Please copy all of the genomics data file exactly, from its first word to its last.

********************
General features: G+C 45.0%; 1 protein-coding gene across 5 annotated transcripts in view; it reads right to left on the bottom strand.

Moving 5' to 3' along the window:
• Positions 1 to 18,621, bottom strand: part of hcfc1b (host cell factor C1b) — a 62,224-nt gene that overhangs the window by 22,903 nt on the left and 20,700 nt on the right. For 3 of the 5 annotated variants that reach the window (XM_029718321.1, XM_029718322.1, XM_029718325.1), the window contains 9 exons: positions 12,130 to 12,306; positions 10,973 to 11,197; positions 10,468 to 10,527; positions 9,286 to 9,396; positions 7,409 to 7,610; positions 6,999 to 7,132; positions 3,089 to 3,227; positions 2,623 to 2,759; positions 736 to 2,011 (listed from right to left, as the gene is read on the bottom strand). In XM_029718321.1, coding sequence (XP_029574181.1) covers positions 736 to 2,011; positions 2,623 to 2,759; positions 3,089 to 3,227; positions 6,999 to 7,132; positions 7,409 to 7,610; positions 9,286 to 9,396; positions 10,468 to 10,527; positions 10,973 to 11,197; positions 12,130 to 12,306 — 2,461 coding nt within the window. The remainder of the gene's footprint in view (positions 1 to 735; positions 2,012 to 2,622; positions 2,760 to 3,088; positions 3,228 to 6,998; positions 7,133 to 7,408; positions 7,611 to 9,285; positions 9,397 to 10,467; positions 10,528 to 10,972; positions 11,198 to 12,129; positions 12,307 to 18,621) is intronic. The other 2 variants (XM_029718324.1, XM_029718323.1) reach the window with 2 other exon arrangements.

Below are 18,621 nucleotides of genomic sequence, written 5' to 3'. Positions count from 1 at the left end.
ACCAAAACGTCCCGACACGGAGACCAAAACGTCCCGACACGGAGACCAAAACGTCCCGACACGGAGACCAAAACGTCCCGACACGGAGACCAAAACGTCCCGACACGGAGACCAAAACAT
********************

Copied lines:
General features: G+C 45.0%; 1 protein-coding gene across 5 annotated transcripts in view; it reads right to left on the bottom strand.

Moving 5' to 3' along the window:
• Positions 1 to 18,621, bottom strand: part of hcfc1b (host cell factor C1b) — a 62,224-nt gene that overhangs the window by 22,903 nt on the left and 20,700 nt on the right. For 3 of the 5 annotated variants that reach the window (XM_029718321.1, XM_029718322.1, XM_029718325.1), the window contains 9 exons: positions 12,130 to 12,306; positions 10,973 to 11,197; positions 10,468 to 10,527; positions 9,286 to 9,396; positions 7,409 to 7,610; positions 6,999 to 7,132; positions 3,089 to 3,227; positions 2,623 to 2,759; positions 736 to 2,011 (listed from right to left, as the gene is read on the bottom strand). In XM_029718321.1, coding sequence (XP_029574181.1) covers positions 736 to 2,011; positions 2,623 to 2,759; positions 3,089 to 3,227; positions 6,999 to 7,132; positions 7,409 to 7,610; positions 9,286 to 9,396; positions 10,468 to 10,527; positions 10,973 to 11,197; positions 12,130 to 12,306 — 2,461 coding nt within the window. The remainder of the gene's footprint in view (positions 1 to 735; positions 2,012 to 2,622; positions 2,760 to 3,088; positions 3,228 to 6,998; positions 7,133 to 7,408; positions 7,611 to 9,285; positions 9,397 to 10,467; positions 10,528 to 10,972; positions 11,198 to 12,129; positions 12,307 to 18,621) is intronic. The other 2 variants (XM_029718324.1, XM_029718323.1) reach the window with 2 other exon arrangements.

Below are 18,621 nucleotides of genomic sequence, written 5' to 3'. Positions count from 1 at the left end.
ACCAAAACGTCCCGACACGGAGACCAAAACGTCCCGACACGGAGACCAAAACGTCCCGACACGGAGACCAAAACGTCCCGACACGGAGACCAAAACGTCCCGACACGGAGACCAAAACAT